Having served as division chief in the Department of Surgery, director of the Cancer Center, associate dean in the College of Medicine, and deputy provost for health sciences, Frederick is in the operating room about once or twice a month, often completing complex surgeries on patients that have gastrointestinal, pancreatic or esophageal cancer.
“Sometimes in months when I look at my calendar and I am not traveling as much, I may do it more frequently or there are months for one reason or another I kind of get bombarded by several patients who show up who I have had since I’ve been here and they insist on seeing me,” he says.
During a recent procedure, he had to make an incision in the neck and the abdomen of a patient, cut the top of the stomach, take the esophagus out through the neck, push the stomach up through the chest so that it was at the base of the neck, remove the cancer and put everything back together again. And then there was the Whipple procedure, in which Frederick had to remove part of a patient’s stomach, intestines, bile duct and head of the pancreas before piecing them back together in a complicated replumbing of sorts.
That work is even more meaningful for Frederick who finds himself confronted with the gross health inequities plaguing the city which has now become his adopted home.
“D.C. is very unusual because it’s the nation’s capital but the disparities in this city are unbelievable,” he says. “If you are an African-American male and you live in Ward 7 or 8, your life expectancy is almost 20 years less than if you are a White male and live in one of the wards on this side of the river. And that’s absolutely shocking.”
Moreover, D.C. leads the nation in the highest incidents of renal disease, making treating cancers with chemotherapy particularly challenging if a patient’s kidneys aren’t working well.
The hospital as classroom
As a youngster growing up in Trinidad, Frederick became familiar with medical treatments at an early age. Diagnosed with sickle cell disease at birth, he was in and out of hospitals.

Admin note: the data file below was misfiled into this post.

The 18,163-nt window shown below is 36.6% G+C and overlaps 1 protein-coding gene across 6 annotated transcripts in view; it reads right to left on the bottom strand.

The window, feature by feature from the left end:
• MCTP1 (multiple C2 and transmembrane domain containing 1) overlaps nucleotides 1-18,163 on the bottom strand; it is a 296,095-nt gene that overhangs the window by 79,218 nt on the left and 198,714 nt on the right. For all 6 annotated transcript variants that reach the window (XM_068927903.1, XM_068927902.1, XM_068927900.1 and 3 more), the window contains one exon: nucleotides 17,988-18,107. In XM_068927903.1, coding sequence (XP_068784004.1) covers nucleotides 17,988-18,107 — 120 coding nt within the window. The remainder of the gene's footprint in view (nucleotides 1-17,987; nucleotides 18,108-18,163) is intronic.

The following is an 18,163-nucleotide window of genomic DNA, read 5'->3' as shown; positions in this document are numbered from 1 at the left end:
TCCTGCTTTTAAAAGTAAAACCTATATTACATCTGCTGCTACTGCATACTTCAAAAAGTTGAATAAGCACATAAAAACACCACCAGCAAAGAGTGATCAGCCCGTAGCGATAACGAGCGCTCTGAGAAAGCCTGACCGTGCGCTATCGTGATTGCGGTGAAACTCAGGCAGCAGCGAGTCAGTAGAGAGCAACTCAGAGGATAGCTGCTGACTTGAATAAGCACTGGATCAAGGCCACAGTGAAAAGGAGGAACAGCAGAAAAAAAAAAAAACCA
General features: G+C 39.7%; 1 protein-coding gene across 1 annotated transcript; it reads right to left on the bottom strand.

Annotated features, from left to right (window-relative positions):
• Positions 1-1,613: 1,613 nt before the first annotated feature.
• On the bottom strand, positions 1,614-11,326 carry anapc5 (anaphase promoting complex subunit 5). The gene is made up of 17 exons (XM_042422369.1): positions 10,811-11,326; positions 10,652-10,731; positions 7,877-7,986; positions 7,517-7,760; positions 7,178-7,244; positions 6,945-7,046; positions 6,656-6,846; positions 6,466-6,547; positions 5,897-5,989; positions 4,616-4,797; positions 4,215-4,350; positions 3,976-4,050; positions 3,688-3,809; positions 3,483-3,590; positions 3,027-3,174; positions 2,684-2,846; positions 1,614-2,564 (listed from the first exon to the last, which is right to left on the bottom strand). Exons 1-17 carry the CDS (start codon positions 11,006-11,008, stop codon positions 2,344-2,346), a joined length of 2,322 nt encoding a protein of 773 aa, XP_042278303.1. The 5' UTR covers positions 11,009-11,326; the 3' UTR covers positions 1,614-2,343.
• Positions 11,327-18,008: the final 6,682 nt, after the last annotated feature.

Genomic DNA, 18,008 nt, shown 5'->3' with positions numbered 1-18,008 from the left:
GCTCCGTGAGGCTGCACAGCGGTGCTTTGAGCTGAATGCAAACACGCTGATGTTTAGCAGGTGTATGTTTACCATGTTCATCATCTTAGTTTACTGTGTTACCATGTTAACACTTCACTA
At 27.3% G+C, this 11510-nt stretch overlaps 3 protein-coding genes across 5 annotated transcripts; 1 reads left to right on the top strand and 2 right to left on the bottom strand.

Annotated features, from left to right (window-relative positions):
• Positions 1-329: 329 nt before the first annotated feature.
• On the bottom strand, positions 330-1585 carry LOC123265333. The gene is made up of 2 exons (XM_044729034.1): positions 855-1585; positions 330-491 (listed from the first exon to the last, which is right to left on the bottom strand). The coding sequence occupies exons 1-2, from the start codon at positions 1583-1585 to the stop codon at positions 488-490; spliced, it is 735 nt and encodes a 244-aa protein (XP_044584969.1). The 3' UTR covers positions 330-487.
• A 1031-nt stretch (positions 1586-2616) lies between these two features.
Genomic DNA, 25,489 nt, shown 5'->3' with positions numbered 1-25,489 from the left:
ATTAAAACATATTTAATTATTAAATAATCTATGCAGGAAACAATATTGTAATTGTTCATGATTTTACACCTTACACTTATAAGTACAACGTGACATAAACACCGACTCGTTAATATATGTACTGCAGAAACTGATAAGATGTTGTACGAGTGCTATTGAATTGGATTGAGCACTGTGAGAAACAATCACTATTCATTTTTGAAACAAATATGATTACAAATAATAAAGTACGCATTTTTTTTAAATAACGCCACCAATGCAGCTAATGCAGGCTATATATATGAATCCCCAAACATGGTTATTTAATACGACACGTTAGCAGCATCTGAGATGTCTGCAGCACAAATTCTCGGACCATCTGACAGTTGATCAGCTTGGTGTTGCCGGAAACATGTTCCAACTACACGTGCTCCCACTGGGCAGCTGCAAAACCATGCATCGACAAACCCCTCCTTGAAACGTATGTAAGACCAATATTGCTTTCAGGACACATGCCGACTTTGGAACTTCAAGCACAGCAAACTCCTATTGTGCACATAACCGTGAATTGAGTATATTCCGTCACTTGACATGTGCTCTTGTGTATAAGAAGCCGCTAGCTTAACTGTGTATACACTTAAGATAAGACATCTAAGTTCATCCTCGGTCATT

“I kind of feel like I grew up in a hospital,” says Frederick, whose mother was a nurse. “I feel like I know them well.”
Unlike most people’s experiences with hospitals — not that anyone wants to be hospitalized — Frederick’s time in medical school and later as a physician forced him to see the operating room as a sacred place.
“I do feel like I take on a different demeanor and it’s a calming place to be,” he says. “What’s taking place there between you and the patient as you try to impact a patient’s life is a really, really special opportunity. It does have a sacredness to it.”
Still, the intense nature of the physician-patient relationship means that Frederick is often delivering sobering news to those that he treats.
“Taking care of patients and providing care is the most thankful job in the world, especially when you take care of cancer patients,” he says. “Sometimes I’m giving people the worst news that they have ever heard outside of the death of a loved one; telling someone they have cancer is a devastating diagnosis and then working with them through that process as you attempt to bring them better health, bring them a cure.”
Sometimes there are bumps in the road and the cancer either spreads or returns, but “regardless of the circumstance, the patients and their families always display courage like you’ve never seen,” says Frederick. “So, it gives me perspective because of that gratitude. Even people facing the worst thing, they get up and hug you. Sometimes I come up to the room and I don’t have great news and I go and meet with the family and tell them that, it still ends with them saying, ‘Thank you. We know you tried everything you could.’”
It’s those special moments that Frederick wants the hospital residents he mentors to relish as they continue in their roles as physicians. His interaction with them is akin to a professor training his students in a science lab.